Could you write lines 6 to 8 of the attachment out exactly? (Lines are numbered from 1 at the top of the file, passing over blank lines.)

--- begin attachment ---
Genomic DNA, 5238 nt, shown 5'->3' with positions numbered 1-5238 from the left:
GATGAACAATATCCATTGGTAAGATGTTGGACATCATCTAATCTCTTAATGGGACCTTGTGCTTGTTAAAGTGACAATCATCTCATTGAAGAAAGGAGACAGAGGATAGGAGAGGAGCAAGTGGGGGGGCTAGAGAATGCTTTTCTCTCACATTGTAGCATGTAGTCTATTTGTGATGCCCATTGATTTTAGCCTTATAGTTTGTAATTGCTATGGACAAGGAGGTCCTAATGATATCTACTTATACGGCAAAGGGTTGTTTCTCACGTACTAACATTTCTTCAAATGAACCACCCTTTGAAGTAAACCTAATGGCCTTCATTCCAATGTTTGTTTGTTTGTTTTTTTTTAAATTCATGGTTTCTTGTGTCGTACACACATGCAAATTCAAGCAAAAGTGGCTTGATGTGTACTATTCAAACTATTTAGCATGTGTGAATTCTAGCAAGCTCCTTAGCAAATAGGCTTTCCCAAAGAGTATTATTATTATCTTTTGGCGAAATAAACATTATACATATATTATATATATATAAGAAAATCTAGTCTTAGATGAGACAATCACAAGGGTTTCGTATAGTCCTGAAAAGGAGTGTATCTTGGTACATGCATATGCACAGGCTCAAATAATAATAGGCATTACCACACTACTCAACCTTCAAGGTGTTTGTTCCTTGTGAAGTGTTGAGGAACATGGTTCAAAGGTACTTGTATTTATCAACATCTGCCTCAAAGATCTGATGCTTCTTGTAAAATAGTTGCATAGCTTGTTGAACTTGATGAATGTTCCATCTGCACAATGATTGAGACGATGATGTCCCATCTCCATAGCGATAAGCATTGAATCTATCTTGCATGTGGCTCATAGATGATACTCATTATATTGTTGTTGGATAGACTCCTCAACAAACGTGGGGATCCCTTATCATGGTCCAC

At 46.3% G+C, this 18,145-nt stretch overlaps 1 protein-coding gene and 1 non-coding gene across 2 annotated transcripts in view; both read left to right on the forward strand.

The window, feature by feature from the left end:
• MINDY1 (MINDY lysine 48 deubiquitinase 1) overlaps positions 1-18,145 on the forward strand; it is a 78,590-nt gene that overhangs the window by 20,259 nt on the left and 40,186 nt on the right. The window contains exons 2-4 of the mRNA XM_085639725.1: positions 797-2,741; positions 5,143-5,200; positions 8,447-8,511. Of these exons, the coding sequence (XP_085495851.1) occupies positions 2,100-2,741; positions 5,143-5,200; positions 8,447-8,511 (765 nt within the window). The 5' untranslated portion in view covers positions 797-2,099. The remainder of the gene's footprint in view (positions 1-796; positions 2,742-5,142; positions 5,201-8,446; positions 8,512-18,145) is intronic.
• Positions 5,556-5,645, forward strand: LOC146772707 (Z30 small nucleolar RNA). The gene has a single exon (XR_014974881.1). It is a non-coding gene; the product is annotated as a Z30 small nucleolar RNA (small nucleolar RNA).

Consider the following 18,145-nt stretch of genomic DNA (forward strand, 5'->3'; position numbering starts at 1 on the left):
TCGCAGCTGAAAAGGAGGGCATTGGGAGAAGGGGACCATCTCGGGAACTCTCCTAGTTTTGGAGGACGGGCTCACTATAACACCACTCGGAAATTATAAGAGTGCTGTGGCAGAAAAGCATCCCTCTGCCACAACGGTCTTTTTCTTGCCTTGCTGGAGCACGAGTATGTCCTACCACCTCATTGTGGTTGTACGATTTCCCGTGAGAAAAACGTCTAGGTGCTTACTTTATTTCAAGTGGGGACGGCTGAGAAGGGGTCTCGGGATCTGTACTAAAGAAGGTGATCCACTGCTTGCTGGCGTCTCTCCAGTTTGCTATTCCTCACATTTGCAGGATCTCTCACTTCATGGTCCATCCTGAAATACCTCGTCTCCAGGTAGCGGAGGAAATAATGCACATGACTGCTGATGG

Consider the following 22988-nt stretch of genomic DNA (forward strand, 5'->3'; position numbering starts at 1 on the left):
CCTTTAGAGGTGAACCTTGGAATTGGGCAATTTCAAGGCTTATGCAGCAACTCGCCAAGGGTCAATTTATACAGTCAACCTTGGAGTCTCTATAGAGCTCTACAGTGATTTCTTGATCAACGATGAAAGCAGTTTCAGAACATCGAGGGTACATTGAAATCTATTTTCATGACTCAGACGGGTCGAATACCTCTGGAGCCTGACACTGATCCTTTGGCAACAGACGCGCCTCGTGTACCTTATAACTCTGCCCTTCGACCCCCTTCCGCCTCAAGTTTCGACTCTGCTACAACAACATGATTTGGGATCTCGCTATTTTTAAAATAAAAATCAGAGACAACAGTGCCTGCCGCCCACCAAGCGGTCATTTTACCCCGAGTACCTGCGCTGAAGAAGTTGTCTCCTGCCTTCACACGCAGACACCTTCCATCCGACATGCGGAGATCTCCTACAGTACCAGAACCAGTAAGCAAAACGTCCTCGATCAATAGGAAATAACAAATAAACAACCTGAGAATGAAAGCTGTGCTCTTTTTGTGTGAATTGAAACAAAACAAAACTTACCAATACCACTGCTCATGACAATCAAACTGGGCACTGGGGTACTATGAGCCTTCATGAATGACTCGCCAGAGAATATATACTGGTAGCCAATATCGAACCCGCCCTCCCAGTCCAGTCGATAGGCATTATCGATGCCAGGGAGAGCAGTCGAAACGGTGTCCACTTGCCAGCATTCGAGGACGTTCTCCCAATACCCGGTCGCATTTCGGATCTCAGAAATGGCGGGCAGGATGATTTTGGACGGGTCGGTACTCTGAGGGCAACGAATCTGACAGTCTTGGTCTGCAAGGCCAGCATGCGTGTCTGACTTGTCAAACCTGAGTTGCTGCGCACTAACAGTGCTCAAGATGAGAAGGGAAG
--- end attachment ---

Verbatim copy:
• Positions 5,556-5,645, forward strand: LOC146772707 (Z30 small nucleolar RNA). The gene has a single exon (XR_014974881.1). It is a non-coding gene; the product is annotated as a Z30 small nucleolar RNA (small nucleolar RNA).

Consider the following 18,145-nt stretch of genomic DNA (forward strand, 5'->3'; position numbering starts at 1 on the left):
TCGCAGCTGAAAAGGAGGGCATTGGGAGAAGGGGACCATCTCGGGAACTCTCCTAGTTTTGGAGGACGGGCTCACTATAACACCACTCGGAAATTATAAGAGTGCTGTGGCAGAAAAGCATCCCTCTGCCACAACGGTCTTTTTCTTGCCTTGCTGGAGCACGAGTATGTCCTACCACCTCATTGTGGTTGTACGATTTCCCGTGAGAAAAACGTCTAGGTGCTTACTTTATTTCAAGTGGGGACGGCTGAGAAGGGGTCTCGGGATCTGTACTAAAGAAGGTGATCCACTGCTTGCTGGCGTCTCTCCAGTTTGCTATTCCTCACATTTGCAGGATCTCTCACTTCATGGTCCATCCTGAAATACCTCGTCTCCAGGTAGCGGAGGAAATAATGCACATGACTGCTGATGG